15. How lovely – information mixed with passion mixed with humanity mixed with geography. Not just wonderful, but educational, too 🙂

  16. Sharon McBride

    I too was fortunate enough to be on the Armenia study tour with Heifer International and so blessed to have had the opportunity to meet Anahit, Vahe, Lianna and the other wonderful Heifer staff. The one thing I found very interesting (among thousands of things) were how happy and giving the Armenian people that lived in the remote areas with little in the way of material things were. We were offered tables full of delicious food at every sparse little home we visited, the people were so kind and although none of us spoke the language we were able to communicate with each other. The contrast was the people in the city of Yerevan, which had more in the way of material things, no one smiled, no one seemed happy. I guess it is true that joy comes from the inside not from outer circumstances. Thank you for sharing your wonderful adventures with us Betty.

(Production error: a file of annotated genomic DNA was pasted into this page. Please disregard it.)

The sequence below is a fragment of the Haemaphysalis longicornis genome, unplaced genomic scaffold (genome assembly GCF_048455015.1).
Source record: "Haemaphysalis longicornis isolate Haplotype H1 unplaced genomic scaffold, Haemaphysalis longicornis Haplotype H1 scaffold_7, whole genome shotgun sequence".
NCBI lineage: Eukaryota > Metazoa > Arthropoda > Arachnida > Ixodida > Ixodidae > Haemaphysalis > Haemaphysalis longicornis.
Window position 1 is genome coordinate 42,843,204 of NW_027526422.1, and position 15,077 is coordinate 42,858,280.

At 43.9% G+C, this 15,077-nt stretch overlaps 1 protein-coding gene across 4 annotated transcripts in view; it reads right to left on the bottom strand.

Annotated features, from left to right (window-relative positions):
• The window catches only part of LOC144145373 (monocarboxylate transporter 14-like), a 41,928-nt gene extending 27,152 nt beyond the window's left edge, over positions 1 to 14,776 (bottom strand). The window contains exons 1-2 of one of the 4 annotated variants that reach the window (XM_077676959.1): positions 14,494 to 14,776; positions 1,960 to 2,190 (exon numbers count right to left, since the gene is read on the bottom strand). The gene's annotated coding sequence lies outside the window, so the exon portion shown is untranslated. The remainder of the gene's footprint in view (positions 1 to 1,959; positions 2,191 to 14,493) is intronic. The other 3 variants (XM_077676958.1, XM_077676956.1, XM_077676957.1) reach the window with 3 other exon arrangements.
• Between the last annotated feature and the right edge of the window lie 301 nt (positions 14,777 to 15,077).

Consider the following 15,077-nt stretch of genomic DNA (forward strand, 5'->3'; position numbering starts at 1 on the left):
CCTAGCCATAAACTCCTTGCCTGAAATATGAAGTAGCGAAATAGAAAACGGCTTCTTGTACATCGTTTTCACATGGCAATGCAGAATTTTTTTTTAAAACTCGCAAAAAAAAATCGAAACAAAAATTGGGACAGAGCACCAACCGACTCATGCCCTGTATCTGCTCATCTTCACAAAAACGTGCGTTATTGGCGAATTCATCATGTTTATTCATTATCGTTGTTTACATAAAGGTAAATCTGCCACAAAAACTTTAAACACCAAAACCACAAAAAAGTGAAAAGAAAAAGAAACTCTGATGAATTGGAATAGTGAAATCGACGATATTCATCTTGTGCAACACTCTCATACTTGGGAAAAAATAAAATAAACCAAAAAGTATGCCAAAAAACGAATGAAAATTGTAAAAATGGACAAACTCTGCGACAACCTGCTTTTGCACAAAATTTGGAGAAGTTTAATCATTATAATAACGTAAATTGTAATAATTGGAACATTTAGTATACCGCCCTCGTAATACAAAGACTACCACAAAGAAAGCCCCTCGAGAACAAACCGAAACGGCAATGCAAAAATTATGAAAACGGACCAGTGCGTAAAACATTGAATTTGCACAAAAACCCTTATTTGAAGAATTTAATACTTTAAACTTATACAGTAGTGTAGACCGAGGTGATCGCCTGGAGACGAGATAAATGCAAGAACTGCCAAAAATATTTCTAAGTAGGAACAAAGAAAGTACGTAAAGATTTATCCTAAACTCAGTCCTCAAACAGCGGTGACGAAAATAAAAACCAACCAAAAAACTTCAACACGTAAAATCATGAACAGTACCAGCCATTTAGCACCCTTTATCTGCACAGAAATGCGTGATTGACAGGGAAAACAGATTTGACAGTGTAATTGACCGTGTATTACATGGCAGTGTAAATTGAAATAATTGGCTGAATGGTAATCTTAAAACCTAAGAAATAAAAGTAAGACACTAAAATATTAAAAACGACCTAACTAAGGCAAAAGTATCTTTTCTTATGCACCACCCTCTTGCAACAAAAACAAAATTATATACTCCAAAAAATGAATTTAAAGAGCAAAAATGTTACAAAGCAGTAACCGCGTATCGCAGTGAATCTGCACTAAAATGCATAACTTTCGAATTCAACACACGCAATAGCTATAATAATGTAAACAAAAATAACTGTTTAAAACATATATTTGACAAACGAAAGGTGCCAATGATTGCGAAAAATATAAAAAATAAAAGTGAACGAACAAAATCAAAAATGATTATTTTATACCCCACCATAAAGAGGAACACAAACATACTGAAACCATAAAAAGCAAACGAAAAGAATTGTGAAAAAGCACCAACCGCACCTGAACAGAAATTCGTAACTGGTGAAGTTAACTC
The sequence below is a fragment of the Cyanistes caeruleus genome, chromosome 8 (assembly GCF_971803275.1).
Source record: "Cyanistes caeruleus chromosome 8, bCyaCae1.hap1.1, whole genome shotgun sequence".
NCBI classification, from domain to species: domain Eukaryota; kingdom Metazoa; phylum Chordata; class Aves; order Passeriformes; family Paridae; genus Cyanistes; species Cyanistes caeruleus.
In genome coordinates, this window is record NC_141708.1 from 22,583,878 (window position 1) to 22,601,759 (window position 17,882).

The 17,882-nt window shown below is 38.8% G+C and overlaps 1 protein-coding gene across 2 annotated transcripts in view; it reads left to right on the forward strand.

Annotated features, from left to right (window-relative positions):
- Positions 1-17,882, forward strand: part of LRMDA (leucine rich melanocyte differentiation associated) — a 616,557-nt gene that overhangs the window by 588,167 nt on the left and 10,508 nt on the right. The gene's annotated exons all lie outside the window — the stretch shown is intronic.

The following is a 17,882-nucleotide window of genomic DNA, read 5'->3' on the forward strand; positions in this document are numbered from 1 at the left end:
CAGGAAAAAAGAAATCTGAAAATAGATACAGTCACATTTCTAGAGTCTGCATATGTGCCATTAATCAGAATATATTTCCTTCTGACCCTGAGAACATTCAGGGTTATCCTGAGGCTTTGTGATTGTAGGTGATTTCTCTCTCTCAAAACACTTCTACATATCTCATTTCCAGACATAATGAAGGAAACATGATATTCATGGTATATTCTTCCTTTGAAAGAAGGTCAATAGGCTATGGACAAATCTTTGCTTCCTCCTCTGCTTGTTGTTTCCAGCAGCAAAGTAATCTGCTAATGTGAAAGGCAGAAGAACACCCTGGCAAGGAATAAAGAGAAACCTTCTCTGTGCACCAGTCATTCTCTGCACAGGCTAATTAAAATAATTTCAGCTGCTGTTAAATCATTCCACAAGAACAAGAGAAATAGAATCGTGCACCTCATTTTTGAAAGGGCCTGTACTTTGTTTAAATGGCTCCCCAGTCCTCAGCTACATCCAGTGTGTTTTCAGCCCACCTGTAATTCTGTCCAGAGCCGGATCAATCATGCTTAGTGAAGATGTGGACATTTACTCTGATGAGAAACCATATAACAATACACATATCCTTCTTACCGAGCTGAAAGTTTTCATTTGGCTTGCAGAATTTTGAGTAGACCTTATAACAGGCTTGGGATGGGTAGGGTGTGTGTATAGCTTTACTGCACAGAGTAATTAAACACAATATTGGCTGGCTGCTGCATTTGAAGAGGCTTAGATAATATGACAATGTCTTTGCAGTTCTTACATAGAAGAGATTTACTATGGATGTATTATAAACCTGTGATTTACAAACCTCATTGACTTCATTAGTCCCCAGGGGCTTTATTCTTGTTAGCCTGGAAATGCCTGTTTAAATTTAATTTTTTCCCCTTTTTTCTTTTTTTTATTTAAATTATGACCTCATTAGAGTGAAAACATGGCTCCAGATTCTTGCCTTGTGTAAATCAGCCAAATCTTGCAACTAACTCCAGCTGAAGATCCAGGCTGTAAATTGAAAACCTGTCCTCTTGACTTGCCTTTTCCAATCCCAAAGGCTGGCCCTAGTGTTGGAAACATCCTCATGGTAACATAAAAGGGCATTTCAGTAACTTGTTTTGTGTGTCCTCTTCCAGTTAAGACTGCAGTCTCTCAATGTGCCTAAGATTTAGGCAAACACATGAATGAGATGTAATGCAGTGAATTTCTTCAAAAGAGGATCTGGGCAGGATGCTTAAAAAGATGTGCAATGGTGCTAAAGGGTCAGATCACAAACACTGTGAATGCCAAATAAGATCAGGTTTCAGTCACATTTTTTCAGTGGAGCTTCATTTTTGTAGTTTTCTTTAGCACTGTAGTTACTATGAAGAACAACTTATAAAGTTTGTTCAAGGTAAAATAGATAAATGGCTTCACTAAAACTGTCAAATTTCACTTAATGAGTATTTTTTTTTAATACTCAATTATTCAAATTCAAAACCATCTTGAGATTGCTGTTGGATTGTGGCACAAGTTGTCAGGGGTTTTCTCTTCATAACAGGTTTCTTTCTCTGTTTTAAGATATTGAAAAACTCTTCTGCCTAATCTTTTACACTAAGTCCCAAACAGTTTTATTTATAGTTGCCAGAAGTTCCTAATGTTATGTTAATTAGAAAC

• I had the same experience, Sharon — and I’m so happy you also met Anahit and Vahe — aren’t they amazing, committed people?? And the hospitality/food thing in Armenia is phenomenal … just wait for my post on food!!! I miss it already … thanks so much for writing!!

  17. The Armenian Quarter here in Jerusalem’s Old City I know. But your wonderful post makes it clear how much I still have to learn about Armenia itself. Thank you for your impressions and information.

    Shalom from Dina (Heifer Ranch volunteer 1996-2002)

    • Shalom, Dina — would love to hear what you think of the Armenian quarter in Jerusalem!! I am married to a Jewish man, and I can’t get over how similar the two cultures are!